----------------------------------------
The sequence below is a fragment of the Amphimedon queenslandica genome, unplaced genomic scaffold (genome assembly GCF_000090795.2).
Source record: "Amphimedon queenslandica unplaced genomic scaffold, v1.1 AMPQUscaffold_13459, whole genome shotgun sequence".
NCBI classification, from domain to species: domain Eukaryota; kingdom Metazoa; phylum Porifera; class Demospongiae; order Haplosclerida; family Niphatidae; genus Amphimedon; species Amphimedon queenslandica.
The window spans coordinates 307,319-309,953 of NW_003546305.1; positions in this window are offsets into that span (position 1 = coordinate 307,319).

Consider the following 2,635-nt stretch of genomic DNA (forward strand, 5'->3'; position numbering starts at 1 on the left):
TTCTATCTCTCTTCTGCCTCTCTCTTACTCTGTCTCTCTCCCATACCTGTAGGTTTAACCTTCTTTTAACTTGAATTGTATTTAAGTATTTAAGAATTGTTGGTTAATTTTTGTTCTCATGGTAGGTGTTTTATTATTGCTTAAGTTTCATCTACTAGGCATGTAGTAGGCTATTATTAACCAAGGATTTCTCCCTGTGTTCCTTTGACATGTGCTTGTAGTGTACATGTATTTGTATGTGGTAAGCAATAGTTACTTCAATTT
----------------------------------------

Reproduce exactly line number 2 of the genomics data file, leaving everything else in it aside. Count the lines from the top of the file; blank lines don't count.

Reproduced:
Source record: "Amphimedon queenslandica unplaced genomic scaffold, v1.1 AMPQUscaffold_13459, whole genome shotgun sequence".